“Then I can tell you she isn’t any different in person,” I said. After I remembered to take a sip from my waterglass, I went on: “But Anakin, it really isn’t the done thing to spend all your time with one woman talking on about another woman. Didn’t your mother tell you that?”

    I had intended that to come off as a joke, which I wouldn’t have usually tried for. But Anakin looked down at his plate before he said: “Don’t laugh too much, but actually, she did tell me something much like that just a few hours ago.”

    “Well then,” I said—and realized that I was tapping my fingers on the side of my water glass in the sort of thoughtless nervous gesture I don’t usually permit myself to get away with. And I hadn’t so much as noticed when I had started. I let my fingers relax and moved my hand away. “I shall only laugh a little. But I thought we were here for you to tell me about revolutions.”

    “The nature of this particular revolution, at least,” Anakin said. “No, I didn’t forget. But I thought we should eat first. I do remember from my time with the Jedi that there are rules for this sort of thing. And more importantly, I was hungry.”

    “You need explain no more,” I said, and he grinned.

    “So,” he said, and he looked away from me for a minute, towards the dark sky outside the window. I could hear C3PO’s footsteps trotting about through the nearby rooms. “I don’t really know where to begin, or what to say. It isn’t that I haven’t tried to explain things before. But everyone here knows already—and when I tried to tell the Chancellor, he never even listened. He just waited until he had the chance to speak so he could lecture us all on peace.”

    “I told you that I would listen, and I meant it,” I said. I had never before heard anyone say that word, peace—the most important amongst all our concepts—with so little respect. “But Anakin, that doesn’t mean I will necessarily agree with everything you tell me.”

    “That’s fair enough,” he said. He tapped his foot in a restless chronic ticktick I could just hear, and: “You were right about one thing: it wasn’t pretty. But then, it couldn’t have been. If we could’ve just asked the Hutts to get gone and gotten results, we would have been free a thousand years ago. As it was, I don’t think there was enough bribe money in this galaxy.”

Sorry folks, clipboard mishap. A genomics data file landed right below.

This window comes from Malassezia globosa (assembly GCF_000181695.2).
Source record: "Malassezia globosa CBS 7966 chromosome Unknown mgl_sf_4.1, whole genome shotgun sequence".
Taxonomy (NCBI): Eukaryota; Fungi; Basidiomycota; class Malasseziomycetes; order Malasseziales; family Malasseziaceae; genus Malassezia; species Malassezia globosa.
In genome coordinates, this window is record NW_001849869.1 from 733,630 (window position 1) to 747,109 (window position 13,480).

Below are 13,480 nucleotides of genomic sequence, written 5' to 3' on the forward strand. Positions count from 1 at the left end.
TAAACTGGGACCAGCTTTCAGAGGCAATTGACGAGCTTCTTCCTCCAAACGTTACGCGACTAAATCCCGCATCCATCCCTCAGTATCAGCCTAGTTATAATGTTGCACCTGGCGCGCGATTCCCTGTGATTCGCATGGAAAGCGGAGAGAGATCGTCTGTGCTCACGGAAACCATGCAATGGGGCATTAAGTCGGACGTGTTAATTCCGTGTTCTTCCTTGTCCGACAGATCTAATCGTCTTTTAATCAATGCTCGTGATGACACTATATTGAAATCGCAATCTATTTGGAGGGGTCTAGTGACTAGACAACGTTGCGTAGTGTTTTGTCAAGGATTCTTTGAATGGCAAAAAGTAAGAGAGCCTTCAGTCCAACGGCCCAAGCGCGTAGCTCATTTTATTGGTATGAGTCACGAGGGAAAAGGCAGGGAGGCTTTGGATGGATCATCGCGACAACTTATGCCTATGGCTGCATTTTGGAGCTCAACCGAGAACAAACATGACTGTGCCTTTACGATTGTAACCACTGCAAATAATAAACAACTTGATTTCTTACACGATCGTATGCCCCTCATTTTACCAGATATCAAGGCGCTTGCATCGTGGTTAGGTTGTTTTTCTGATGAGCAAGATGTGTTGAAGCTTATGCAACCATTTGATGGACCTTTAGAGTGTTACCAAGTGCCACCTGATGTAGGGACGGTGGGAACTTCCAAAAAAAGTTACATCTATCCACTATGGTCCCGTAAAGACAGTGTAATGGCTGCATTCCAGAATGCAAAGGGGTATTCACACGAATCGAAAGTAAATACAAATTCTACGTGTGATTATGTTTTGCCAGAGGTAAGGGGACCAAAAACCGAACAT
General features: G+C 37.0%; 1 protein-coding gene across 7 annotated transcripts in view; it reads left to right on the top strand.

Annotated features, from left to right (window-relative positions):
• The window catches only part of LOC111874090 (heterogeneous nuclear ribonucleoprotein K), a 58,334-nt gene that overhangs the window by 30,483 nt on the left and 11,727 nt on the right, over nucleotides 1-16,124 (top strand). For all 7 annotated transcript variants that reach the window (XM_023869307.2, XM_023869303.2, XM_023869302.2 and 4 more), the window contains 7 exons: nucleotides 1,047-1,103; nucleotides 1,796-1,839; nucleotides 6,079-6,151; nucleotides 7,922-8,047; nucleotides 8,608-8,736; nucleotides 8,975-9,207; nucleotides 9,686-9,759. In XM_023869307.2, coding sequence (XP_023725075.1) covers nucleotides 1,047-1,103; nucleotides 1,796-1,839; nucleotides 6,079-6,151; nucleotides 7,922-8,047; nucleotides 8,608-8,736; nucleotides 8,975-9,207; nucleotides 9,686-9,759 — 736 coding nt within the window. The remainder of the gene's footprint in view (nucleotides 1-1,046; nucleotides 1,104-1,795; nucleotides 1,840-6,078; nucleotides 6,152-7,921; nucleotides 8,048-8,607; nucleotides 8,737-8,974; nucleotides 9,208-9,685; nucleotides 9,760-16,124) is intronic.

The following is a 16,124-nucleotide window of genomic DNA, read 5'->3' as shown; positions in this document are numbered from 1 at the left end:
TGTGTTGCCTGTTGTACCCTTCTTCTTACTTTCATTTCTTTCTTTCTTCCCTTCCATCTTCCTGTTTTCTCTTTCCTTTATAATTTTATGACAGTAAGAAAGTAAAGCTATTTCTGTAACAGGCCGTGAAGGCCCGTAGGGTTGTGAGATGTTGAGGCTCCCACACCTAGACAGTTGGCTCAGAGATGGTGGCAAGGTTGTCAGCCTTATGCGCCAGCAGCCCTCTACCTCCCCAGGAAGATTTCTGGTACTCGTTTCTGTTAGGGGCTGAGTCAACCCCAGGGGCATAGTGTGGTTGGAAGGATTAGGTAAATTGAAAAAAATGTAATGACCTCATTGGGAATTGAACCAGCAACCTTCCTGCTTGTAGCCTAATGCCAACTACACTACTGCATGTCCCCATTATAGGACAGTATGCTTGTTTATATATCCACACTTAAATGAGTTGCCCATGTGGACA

He paused to scoop a heap of some sort of meat in a blooddark hot sauce onto his plate I wasn’t about to dare to try. When he saw me watching on, he said: “Don’t worry. We don’t serve womp-rat to our guests. I’ve heard you have to work your way up to liking that.”

    “Ah, thank you for letting me know,” I said.

    He poured a shivering silverpale gulp of water into his glass, and took a sip. “But that’s not really the beginning. Maybe I’m going about this all wrong. I should just tell you about what I mean, all of it, like it’s a story. I should start with the real beginning.”

    Then he began: “When I was nine years old, I wanted to free all the slaves, and I thought I had to become a Jedi to do that. After a while, I learned that actually, I had to stop being a Jedi.”

    He did not ask me if I was familiar with the official accounts of their revolution, and the subsequent alliance with the other worlds. He would have already known the answer to that—and I had read through all the relevant files in the Royal Archives, which (well, of course) the mere public hasn’t access to. But then, that wasn’t the story he would tell me--I find interesting to hear a person’s own version of a common story, how they tell it, what they remember, and what details mattered to them. And yes, I do have a talent for listening: I was trained to do so from my earliest memories, and while there are times I resent it, it has been useful to me.

    (As he spoke, I did wonder—though only in passing--if he had ever thought how he might tell this story, in an imagined future, to Padmé. But she wasn’t here to receive it. I was.)

    Of course, I don’t remember, word for exact word, all of what he told me, but I remember most of it: how, after weeks of nightmares, he returned to Tatooine with Dooku, who had been his mentor in the Jedi, leaving only an excuse. He was sixteen years old, and after six years of being told to release his questions, and his concerns, into the Force, he realized what he already knew—he wasn’t going to receive the answers he wanted. He would have to seek them out.